The memories I carry get slimmer by the day
but you, oh, Drawer, have found a way
to fix in my mind yesterday’s past;
you hold in your walls the first and the last
places I visited, the people I saw
the work that I did, like mopping the floor.
A note on your flushed face reminds me to pull
your stainless steel handle, and see, now you’re full
of notelets and photos, bus tickets, receipts;
a comfort to remember what I had to eat
down at the café, the one by the beach
with girls I once worked with when I used to teach.
I look at the photo of ‘bangers’* and mash
and even a print of the Queen on her cash
with a sentence, hand written, by whom I don’t know
describing the day as ‘a sky full of snow’.
Each girl has a label, Sarah, Martha and Jane,
But that’s going too far! Do they think I’m insane?
That I couldn’t remember the best of my friends
Well, my dear drawer, this is really the end!
Your MDF faces can slide shut on the rails.
Let’s hope for your sake that lucidity prevails!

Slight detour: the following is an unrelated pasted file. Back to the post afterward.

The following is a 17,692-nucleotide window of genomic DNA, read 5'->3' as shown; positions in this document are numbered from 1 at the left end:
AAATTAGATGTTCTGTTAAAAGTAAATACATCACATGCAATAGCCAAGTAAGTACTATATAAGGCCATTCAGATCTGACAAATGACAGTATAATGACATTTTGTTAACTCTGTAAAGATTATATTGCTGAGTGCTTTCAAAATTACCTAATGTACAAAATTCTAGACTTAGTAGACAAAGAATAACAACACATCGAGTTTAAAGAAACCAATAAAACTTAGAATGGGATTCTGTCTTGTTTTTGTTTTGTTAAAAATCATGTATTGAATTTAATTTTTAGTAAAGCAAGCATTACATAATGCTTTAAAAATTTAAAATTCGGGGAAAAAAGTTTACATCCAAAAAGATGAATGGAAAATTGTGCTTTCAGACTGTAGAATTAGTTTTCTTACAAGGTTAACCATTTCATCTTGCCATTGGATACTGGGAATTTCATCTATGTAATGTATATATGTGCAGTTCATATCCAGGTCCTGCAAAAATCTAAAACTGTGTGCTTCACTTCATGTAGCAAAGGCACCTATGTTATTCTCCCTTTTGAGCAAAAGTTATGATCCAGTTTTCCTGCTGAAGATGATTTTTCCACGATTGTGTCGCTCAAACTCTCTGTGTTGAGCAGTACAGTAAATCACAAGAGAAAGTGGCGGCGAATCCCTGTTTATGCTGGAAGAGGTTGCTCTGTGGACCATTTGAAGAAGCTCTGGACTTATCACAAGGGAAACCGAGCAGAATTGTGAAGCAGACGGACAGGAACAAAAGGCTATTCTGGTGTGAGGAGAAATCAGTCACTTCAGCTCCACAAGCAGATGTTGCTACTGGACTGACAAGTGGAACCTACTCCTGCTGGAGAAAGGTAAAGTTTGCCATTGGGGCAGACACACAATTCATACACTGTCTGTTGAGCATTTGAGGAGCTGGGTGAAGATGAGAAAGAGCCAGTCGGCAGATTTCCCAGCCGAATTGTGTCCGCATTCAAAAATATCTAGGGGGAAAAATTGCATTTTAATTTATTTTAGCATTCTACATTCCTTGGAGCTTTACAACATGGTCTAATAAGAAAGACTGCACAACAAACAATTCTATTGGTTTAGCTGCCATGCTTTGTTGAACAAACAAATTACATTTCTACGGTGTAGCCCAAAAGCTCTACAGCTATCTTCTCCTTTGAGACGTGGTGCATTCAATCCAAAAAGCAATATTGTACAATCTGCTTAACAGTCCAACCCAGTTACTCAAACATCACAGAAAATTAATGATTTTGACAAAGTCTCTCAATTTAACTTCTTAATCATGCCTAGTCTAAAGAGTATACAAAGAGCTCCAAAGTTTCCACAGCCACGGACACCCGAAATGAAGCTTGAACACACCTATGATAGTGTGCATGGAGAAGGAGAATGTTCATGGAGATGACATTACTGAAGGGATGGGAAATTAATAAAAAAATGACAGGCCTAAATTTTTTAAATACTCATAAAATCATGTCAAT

© Jacqui Thatcher 2015
* bangers = a colloquial term for sausages
An Ode-ish work, and a little bit of apostrophe! Sometimes, I feel too close to the work just completed and can not look at it in terms of what it is, so I will leave the reader to judge for me!
Though a first draft (and I would normally leave such things to mature in a drawer for many months), I am pleased with the idea that this drawer stores all the important, recent memories for a person in the early stages of dementia. It is a lifeline – maybe that needs working in there somehow?
I have witnessed several people who have suffered this terrible disease; memory prompts are vital for the person to maintain their link between today and yesterday for it is often the short term that fails first, as well as the ability to remember names.
I have put a link on my blog for anyone who would like to find out more information about Alzheimers or dementia.